Displaying the release certificate fingerprint

  1. Locate your release certificate keystore file. There is no default location or name for the release keystore. If you don't specify one when you build your app for release, the build will leave your .apk unsigned, and you'll have to sign it before you can publish it. For the release certificate, you also need the certificate's alias and the passwords for the keystore and the certificate. You can list the aliases for all the keys in a keystore by entering:

    keytool -list -keystore your_keystore_name

    Replace your_keystore_name with the fully-qualified path and name of the keystore, including the .keystore extension. You'll be prompted for the keystore's password. Then keytool displays all the aliases in the keystore.

  2. Enter the following at a terminal or command prompt:

    keytool -list -v -keystore your_keystore_name -alias your_alias_name

    Replace your_keystore_name with the fully-qualified path and name of the keystore, including the .keystore extension. Replace your_alias_name with the alias that you assigned to the certificate when you created it.

You should see output similar to this:

Alias name: <alias_name>
Creation date: Feb 02, 2013
Entry type: PrivateKeyEntry
Certificate chain length: 1
Certificate[1]:
Owner: CN=Android Debug, O=Android, C=US
Issuer: CN=Android Debug, O=Android, C=US
Serial number: 4cc9b300
Valid from: Mon Feb 02 08:01:04 UTC 2013 until: Mon Feb 02 18:05:04 PST 2033
Certificate fingerprints:
    MD5:  AE:9F:95:D0:A6:86:89:BC:A8:70:BA:34:FF:6B:AC:F9
    SHA1: BB:0D:AC:74:D3:21:E1:43:67:71:9B:62:90:AF:A1:66:6E:44:5D:75
    Signature algorithm name: SHA1withRSA
    Version: 3

The line that begins with SHA1 contains the certificate's SHA-1 fingerprint. The fingerprint is the sequence of 20 two-digit hexadecimal numbers separated by colons.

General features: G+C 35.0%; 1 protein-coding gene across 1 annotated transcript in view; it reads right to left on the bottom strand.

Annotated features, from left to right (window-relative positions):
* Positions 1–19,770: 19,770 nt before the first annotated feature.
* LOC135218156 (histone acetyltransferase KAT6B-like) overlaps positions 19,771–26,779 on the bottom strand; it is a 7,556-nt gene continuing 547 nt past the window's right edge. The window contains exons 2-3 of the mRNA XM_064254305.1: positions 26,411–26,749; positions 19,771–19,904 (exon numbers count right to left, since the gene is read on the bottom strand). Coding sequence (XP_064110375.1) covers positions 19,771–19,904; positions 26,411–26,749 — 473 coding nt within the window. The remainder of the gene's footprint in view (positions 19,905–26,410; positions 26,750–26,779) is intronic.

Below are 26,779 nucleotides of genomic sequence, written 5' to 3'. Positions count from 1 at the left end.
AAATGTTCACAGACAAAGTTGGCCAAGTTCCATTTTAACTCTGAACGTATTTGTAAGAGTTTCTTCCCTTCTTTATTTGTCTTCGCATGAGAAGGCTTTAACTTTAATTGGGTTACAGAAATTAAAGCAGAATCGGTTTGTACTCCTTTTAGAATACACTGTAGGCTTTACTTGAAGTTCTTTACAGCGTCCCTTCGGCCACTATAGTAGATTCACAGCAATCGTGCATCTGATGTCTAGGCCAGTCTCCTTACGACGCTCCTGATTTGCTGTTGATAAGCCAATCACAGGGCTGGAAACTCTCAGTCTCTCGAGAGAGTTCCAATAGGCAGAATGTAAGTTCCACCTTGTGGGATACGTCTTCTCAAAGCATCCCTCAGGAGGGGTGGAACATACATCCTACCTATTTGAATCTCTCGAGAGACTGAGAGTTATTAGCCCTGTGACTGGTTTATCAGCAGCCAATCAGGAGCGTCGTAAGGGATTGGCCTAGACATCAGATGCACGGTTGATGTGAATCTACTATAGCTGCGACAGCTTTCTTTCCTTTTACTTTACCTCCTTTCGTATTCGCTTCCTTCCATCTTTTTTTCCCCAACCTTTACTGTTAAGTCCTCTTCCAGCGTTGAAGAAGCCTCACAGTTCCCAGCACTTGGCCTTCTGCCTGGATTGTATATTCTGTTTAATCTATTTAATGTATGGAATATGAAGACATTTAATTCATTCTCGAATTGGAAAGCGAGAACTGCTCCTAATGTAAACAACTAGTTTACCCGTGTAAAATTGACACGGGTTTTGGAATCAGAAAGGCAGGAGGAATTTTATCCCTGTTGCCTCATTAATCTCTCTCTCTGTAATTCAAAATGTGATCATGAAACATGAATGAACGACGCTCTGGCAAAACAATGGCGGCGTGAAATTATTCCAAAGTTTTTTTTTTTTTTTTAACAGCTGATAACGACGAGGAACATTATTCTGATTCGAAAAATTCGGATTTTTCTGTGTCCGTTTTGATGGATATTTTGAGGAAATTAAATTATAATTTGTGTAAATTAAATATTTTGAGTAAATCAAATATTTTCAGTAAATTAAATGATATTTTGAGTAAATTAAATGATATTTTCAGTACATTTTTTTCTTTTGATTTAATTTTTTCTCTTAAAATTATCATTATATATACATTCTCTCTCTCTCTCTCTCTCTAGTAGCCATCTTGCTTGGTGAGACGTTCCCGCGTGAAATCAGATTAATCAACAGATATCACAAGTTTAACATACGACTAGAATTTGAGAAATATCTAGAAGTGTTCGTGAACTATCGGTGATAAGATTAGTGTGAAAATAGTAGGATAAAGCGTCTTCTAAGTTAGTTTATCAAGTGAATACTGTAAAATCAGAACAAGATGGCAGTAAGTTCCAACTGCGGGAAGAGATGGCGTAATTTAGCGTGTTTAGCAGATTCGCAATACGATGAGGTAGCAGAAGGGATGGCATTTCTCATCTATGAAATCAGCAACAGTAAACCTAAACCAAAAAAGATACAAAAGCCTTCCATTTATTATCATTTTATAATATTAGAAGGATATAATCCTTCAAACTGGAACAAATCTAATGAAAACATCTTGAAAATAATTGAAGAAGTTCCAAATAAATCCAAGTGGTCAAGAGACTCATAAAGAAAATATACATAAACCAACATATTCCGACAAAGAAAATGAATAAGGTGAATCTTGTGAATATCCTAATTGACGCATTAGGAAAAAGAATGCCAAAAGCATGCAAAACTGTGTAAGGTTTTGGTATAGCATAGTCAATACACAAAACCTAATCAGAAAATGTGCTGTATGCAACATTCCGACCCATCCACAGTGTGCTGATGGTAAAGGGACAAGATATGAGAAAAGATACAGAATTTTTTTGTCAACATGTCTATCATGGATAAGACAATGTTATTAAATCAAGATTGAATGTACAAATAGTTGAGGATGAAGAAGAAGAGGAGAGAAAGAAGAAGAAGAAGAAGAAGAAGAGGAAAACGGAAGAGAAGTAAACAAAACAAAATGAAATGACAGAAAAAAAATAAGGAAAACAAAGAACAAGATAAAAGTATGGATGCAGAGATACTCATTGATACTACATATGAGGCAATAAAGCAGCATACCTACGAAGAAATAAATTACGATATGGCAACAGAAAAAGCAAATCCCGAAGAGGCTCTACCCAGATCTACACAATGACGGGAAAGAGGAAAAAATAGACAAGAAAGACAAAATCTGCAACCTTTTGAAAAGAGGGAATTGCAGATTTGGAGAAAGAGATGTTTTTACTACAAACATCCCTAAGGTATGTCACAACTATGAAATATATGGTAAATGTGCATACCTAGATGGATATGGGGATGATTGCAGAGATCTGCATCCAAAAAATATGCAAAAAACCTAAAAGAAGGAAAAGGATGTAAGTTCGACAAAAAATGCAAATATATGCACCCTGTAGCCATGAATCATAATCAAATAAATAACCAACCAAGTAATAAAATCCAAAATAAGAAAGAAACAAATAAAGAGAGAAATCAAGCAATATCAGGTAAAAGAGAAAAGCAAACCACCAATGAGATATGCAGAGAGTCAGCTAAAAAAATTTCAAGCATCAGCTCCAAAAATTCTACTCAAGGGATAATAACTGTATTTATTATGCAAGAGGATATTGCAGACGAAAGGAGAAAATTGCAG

Get an API key from the Google Developers Console

To get started using the Google Awareness API, click the button below, which takes you to the Google Developers Console, guides you through the process, and activates the Awareness API automatically.

Get a Key

Alternatively, follow these steps to get an API key:

  1. Go to the Google Developers Console.
  2. Select a project, or create a new one.
  3. Click Continue to enable the Awareness API.
  4. On the Credentials page, create an Android key and set the API credentials. Note: If you have an existing Android key, you may use that key.
  5. In the create key dialog, restrict your usage to Android apps— enter your app's SHA-1 fingerprint and package name. For example:

    BB:0D:AC:74:D3:21:E1:43:67:71:9B:62:91:AF:A1:66:6E:44:5D:75
    
    com.example.android.awareness-example
    
  6. Click Create.
    Your new Android API key appears in the list of API keys for your project. An API key is a string of characters, something like this:

    AIzaSyBdVl-cTICSwYKrZ95LoVuw7dbMuDt1KG0
    

Now that you have an API key, you can add it to your app's manifest as described in the getting started guide.

Activate Additional APIs

The Awareness API allows you to access multiple types of contextual data, such as places, and beacons. To use these types, you need to enable the corresponding APIs in the Google Developers Console.

Service Awareness API method(s) API to enable
Places SnapshotApi.getPlaces() Places API for Android
Beacons SnapshotApi.getBeaconState(), FenceApi.BeaconFence Nearby Messages API